FOR HAZEL AND DEJA
My cotton-covered lap aproned for canning,
summers ago, I snapped green beans for an old lady.
Green beans far from French-styled,
not even French Canadian,
more Huron I suppose, Tsalagi on the southern side.
Holding hard with indexes, thumbs, double-handed
popping apart plump green strings
fresh from leafy hills in the fields.
Bristling with bees and dirt wasps.
Slightly rubbery, slightly sweet
enough bushel baskets to put away winter hunger
for about another year.
I remember the first time I canned in the barns,
tobacco barn burners gassed up blue,
I filled four steel washtubs with seventy pint jars each--
forty if they were quart sized Masons.
The barn itself layered in rafters
for hanging sticks
filled with great leaves of tobacco, green as beans.
Though soon to be gold and brown cured.
Now nowhere near Winston or Salems.
Not even close to American Spirit.
More likely Bull Durham and Drum.
Full flavor sticks hung all through the entire shingle barn,
above my head where I set gas to boil beans and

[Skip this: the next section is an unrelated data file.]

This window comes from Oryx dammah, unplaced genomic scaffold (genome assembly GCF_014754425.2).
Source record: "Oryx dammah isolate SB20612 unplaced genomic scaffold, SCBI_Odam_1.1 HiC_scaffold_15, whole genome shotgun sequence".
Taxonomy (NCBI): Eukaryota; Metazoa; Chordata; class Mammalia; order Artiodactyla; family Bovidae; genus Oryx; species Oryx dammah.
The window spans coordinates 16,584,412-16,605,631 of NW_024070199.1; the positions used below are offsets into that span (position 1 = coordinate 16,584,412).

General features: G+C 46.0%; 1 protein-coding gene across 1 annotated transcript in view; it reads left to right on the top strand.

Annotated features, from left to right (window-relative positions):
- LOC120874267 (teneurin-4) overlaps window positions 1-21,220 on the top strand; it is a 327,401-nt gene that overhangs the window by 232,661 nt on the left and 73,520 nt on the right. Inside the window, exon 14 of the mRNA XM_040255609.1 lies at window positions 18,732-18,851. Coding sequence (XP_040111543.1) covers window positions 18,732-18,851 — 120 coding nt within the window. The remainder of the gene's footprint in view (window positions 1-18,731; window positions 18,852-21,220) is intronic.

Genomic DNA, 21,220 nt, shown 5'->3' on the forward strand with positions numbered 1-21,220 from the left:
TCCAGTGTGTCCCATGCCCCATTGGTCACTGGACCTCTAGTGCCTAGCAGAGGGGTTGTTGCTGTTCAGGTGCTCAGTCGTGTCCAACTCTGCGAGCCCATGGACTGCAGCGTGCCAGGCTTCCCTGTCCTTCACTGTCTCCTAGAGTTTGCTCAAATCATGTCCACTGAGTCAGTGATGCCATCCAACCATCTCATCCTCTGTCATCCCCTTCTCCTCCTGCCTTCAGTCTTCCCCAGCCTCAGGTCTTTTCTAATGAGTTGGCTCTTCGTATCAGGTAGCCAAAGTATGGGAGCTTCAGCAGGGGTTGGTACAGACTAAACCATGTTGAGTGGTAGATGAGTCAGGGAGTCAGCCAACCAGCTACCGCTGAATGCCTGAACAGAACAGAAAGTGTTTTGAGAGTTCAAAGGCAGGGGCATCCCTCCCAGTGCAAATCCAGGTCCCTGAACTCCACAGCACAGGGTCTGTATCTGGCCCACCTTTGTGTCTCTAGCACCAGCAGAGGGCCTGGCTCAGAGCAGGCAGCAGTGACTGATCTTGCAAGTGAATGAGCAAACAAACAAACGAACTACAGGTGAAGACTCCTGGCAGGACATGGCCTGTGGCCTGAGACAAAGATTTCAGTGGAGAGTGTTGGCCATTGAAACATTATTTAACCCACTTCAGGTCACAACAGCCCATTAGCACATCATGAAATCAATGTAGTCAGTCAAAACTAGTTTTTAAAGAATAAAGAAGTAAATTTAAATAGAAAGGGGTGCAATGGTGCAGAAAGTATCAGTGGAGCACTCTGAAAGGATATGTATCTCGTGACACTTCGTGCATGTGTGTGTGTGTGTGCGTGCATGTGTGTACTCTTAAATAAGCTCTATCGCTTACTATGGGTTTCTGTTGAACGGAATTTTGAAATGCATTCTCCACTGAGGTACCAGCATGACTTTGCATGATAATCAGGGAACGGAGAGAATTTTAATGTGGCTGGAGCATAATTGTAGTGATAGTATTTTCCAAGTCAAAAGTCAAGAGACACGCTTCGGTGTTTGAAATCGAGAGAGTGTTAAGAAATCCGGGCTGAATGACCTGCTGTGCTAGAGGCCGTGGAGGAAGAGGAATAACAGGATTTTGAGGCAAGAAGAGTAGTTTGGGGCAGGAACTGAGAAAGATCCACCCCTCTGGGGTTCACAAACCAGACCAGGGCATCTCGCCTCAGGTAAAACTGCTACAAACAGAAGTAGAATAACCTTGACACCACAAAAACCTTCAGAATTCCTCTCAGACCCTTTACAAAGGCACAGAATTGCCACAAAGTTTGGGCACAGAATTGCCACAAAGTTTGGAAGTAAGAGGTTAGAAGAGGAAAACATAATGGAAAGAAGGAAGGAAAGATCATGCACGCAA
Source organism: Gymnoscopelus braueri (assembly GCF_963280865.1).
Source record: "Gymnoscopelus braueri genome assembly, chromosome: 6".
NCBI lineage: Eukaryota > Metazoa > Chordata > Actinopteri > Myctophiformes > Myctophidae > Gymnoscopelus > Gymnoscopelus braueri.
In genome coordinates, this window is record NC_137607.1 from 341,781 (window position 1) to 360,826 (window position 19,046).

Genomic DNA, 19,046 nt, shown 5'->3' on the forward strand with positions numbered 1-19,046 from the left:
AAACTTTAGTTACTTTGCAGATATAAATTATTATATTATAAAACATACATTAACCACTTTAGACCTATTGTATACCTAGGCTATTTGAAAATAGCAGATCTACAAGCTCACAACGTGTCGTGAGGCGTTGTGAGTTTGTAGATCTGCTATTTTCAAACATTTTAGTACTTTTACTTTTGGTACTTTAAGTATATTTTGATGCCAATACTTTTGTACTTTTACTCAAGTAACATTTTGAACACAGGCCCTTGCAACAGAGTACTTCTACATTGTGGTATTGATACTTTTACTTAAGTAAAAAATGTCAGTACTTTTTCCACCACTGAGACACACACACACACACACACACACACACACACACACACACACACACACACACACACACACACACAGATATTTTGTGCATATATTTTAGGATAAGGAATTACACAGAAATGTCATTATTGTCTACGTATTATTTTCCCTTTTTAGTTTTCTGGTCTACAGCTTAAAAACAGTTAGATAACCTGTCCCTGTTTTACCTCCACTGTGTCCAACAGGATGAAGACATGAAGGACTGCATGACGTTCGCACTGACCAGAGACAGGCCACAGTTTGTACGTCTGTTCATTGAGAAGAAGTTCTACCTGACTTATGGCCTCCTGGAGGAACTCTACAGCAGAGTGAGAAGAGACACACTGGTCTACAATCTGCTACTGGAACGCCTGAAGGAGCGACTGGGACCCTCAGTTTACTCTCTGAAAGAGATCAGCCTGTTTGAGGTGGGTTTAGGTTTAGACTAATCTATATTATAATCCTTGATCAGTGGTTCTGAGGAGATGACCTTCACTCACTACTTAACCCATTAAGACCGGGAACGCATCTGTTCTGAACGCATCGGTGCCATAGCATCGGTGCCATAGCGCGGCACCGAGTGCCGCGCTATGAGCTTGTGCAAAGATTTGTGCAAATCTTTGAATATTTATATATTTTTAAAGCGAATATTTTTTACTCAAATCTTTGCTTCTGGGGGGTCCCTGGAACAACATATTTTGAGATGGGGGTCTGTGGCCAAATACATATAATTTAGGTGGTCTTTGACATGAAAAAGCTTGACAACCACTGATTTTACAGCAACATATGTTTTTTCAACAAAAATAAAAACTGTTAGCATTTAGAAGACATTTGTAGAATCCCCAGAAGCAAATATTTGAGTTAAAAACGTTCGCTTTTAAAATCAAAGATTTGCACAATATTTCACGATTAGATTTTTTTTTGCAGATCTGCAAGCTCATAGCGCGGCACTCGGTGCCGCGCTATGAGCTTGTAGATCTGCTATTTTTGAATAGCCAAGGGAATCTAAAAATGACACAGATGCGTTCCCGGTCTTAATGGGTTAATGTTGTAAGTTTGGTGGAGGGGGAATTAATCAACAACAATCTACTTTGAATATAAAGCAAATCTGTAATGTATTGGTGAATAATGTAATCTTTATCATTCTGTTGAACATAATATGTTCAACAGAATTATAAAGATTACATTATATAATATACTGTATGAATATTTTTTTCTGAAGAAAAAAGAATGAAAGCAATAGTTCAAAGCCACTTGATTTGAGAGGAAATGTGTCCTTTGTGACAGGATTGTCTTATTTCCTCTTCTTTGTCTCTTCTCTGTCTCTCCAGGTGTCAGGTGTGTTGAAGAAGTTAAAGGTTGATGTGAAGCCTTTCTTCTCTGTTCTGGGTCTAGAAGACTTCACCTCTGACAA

waited outside underneath the tin shade
resting on poles which were only sideways logs.
A wasp landed near my shoulder
Maybe it got cured inside the loft.
It was huge, black, hard and shiny, so
large the only dime in my pocket
barely marked its half trunk.
I remember ant lions tossing dust
up over the dead wasp
like a funeral.
And the funeral for the grandma down the road
how she’d spent so much time making this apron
I remember on my lap.
In a time where women don’t wear
aprons much anymore.
Published in Off Season City Pipe: Work (Minneapolis: Coffee House Press, 2005).
Published: 14 October 2010
© 2010 Allison Hedge Coke and Southern Spaces